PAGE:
DALLAS -- The project to rebuild a portion of an interstate highway in Atlanta destroyed by a recent fire will receive $10 million from the $768.2 million in emergency relief funds released to 40 states on Thursday by the Federal Highway Administration.

The total is one of the largest federal grants ever for highway infrastructure repair efforts, the Transportation Department said. The grants come from the Federal Highway Administration’s emergency relief program.

“Transportation is a lifeline for communities struggling to recover from floods, hurricanes or other natural disasters,” said Transportation Secretary Elaine Chao. “These funds will help with long-term, permanent repairs, as well as, immediate needs to reestablish the transportation networks on which families and businesses alike depend.”

The largest emergency grant goes to Colorado, which will receive $124 million for widespread repairs across the state needed because of severe flooding in 2013. Colorado will also use the grant funding to repair a section of I-70 damaged in a rockslide in 2016.

States will receive $768 million in federal emergency relief funds to repair and rebuild damaged highway infrastructure.
States will receive $768 million in federal emergency relief funds to repair and rebuild damaged highway infrastructure.
Colorado DOT

California is second on the list, with an emergency grant of more than $105 million for highway infrastructure damaged by catastrophic storms, floods, and rain events over the past three years.

South Carolina will receive a grant of $79 million to restore roads damaged by Hurricane Matthew in October 2016. A $61 million grant to Ohio will go for repairs to roads that were damaged by landslides and floods.

The emergency relief funds also will help repair roads serving several national parks, national forests, and other federal lands.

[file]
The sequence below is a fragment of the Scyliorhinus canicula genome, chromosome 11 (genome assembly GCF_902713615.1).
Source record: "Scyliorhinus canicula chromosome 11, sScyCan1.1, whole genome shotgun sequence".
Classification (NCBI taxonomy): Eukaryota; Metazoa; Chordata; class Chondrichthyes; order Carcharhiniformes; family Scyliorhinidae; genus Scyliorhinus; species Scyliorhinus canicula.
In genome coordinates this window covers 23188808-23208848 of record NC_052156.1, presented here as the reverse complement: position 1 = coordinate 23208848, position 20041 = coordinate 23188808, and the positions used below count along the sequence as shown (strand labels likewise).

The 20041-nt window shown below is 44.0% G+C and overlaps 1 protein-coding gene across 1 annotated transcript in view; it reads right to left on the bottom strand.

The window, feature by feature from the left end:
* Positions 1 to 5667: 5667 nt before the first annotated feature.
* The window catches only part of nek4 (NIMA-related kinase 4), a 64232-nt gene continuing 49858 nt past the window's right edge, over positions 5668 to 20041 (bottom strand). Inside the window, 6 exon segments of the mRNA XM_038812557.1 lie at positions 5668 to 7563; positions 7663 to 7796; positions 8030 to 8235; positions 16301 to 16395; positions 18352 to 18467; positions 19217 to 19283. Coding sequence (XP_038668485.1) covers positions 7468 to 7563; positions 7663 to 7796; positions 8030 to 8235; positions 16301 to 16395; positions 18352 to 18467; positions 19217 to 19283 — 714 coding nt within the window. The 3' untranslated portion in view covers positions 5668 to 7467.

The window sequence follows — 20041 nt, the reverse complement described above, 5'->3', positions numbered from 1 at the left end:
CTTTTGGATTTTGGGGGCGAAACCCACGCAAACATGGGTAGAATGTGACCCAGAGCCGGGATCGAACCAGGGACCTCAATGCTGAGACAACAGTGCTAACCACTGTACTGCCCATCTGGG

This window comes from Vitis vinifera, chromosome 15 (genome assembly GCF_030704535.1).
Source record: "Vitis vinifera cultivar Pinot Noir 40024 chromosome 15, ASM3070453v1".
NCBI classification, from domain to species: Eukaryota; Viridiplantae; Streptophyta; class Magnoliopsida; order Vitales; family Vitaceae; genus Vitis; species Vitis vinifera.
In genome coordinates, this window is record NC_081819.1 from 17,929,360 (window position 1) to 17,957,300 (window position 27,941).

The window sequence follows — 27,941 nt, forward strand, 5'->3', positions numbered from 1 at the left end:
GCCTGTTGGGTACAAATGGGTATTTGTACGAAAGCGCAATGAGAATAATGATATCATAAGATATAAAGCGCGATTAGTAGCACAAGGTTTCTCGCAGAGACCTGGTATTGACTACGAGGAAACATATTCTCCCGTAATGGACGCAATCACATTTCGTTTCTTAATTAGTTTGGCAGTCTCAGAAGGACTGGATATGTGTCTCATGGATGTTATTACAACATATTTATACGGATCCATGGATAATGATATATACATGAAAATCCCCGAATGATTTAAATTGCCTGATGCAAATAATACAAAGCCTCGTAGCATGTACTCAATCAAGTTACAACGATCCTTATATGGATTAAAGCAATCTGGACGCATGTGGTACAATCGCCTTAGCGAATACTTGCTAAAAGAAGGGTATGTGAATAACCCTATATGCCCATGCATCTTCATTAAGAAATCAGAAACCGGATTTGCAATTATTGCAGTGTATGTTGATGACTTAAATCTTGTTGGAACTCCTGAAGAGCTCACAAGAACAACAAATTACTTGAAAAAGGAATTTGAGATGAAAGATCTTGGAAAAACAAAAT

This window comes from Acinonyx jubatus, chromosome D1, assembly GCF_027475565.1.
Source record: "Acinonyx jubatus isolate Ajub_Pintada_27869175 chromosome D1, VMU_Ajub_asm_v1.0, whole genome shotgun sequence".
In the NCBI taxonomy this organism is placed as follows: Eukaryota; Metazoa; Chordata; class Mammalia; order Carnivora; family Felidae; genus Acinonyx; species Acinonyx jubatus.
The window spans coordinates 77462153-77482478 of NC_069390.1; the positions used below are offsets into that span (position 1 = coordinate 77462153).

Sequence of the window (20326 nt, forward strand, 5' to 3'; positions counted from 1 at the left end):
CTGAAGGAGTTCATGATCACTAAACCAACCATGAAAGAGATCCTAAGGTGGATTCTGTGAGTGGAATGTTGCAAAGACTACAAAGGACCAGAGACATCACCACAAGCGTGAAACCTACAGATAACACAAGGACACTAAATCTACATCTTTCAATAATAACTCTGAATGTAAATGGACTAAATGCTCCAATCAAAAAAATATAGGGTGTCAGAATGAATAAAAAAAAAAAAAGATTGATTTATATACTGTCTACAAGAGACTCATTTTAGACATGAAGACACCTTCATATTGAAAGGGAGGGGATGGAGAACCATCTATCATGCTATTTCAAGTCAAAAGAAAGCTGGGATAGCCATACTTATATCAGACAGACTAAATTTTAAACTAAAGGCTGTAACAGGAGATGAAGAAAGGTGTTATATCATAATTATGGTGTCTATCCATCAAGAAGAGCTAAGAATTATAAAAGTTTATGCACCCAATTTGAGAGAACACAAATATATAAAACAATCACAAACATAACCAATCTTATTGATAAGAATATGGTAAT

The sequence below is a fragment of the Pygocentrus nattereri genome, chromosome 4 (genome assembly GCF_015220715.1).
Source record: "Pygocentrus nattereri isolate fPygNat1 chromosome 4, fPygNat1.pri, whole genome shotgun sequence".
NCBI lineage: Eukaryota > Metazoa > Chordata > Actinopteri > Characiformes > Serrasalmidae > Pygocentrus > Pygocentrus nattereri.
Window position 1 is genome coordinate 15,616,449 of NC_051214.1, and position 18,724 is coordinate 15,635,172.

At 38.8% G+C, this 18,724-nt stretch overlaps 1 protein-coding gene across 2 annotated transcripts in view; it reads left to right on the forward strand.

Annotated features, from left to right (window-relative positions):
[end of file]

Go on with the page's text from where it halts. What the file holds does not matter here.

The $10 million from FHWA for repairs to the stretch of Interstate 85 in Atlanta was released early shortly after the damage occurred on March 30. A bridge on the heavily traveled road collapsed during rush hour as the result of a massive fire beneath the elevated portion of the highway.

“The quick release of these funds will help to ensure the bridge is repaired safely and in a timely manner to prevent any further disruption to the hundreds of thousands of people who travel it on a daily basis,” Chao said. “I also commend the first responders who saved countless lives by taking swift and appropriate action at the onset of this incident.”

An estimated 400,000 vehicles per day used the section of I-85 put out of action by the fire. The road was built in 1953 and its capacity was expanded in 1985 to accommodate traffic growth.

The $10 million from the “quick release” funding is being used to restore emergency access and make the most critical repairs.

The repairs to I-85 should be finished by mid-June, said Marc Mastronardi, director of construction at the Georgia Department of Transportation.

“We are going to incentivize the completion of this work,” Mastronardi said. “We have selected a date that we believe is aggressive but attainable and will offer a bonus for early completion.”

Funding from the FHWA’s emergency program is available for the repair or reconstruction of highways built with the help of federal dollars or located on federal lands. State highway departments can ask for a grant to cover the costs of repairing damages from catastrophes covered by a formal emergency declaration by a governor or the president.

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